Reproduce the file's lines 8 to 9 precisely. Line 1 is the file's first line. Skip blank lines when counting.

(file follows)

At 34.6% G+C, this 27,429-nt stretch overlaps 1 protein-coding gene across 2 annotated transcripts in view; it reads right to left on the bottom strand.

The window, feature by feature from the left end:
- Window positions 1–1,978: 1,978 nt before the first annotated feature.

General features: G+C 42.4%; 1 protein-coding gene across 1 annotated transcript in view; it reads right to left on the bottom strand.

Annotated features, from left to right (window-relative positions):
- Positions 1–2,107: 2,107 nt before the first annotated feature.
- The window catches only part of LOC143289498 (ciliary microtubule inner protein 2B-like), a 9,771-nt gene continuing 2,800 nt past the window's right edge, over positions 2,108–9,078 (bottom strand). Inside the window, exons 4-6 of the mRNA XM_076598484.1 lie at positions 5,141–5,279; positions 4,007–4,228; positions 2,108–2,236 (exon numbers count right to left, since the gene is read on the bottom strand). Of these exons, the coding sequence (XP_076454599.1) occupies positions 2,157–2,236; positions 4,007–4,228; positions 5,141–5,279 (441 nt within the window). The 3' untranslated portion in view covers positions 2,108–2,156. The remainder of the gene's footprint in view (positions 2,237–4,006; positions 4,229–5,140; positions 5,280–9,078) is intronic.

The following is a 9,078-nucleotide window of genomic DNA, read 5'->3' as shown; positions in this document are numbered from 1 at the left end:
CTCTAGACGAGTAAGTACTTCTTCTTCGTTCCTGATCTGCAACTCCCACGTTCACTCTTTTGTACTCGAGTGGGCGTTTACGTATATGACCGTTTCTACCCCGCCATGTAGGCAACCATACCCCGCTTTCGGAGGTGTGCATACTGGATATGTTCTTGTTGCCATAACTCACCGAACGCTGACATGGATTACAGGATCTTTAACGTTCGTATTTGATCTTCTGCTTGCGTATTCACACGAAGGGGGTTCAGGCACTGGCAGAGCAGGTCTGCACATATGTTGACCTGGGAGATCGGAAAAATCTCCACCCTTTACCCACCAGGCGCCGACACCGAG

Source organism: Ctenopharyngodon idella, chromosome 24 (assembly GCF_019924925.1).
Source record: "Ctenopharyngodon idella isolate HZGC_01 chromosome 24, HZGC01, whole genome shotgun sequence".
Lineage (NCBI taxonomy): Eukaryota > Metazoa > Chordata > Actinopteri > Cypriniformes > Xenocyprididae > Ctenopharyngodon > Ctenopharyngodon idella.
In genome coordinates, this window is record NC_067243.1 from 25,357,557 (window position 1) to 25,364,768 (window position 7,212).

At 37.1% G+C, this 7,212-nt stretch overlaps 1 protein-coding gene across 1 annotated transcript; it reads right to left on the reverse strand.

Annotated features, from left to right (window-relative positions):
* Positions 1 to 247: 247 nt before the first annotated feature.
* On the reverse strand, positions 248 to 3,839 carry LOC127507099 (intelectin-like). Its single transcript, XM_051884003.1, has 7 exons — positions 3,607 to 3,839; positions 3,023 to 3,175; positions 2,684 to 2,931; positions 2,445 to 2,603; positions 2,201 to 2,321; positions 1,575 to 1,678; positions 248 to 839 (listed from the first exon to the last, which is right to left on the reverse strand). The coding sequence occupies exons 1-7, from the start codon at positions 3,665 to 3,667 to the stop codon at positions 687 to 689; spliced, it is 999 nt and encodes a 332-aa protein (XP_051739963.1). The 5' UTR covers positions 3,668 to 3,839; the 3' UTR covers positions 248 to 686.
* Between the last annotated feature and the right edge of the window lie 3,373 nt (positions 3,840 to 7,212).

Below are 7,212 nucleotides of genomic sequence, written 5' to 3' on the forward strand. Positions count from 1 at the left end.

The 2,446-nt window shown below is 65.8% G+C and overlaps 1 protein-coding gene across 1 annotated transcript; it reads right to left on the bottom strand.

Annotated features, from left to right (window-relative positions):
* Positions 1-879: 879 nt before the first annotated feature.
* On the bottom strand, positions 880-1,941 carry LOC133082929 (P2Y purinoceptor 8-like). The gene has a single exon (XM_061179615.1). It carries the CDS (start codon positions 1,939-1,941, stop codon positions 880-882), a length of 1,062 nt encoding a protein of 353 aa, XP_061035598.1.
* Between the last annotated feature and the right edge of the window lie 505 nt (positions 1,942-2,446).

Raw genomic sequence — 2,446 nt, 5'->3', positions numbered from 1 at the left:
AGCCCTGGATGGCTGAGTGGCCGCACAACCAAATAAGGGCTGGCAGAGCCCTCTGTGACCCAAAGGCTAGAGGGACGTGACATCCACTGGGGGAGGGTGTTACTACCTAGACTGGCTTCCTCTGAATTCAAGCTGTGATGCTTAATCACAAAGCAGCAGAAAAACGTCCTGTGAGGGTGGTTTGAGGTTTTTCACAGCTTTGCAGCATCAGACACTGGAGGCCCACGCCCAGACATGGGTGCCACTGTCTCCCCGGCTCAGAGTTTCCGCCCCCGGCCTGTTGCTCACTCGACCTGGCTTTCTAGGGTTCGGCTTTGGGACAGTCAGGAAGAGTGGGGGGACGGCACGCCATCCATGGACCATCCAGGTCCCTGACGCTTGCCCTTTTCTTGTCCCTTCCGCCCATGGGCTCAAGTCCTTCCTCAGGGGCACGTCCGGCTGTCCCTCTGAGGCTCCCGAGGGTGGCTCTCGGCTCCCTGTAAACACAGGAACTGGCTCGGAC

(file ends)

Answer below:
The following is a 9,078-nucleotide window of genomic DNA, read 5'->3' as shown; positions in this document are numbered from 1 at the left end:
CTCTAGACGAGTAAGTACTTCTTCTTCGTTCCTGATCTGCAACTCCCACGTTCACTCTTTTGTACTCGAGTGGGCGTTTACGTATATGACCGTTTCTACCCCGCCATGTAGGCAACCATACCCCGCTTTCGGAGGTGTGCATACTGGATATGTTCTTGTTGCCATAACTCACCGAACGCTGACATGGATTACAGGATCTTTAACGTTCGTATTTGATCTTCTGCTTGCGTATTCACACGAAGGGGGTTCAGGCACTGGCAGAGCAGGTCTGCACATATGTTGACCTGGGAGATCGGAAAAATCTCCACCCTTTACCCACCAGGCGCCGACACCGAG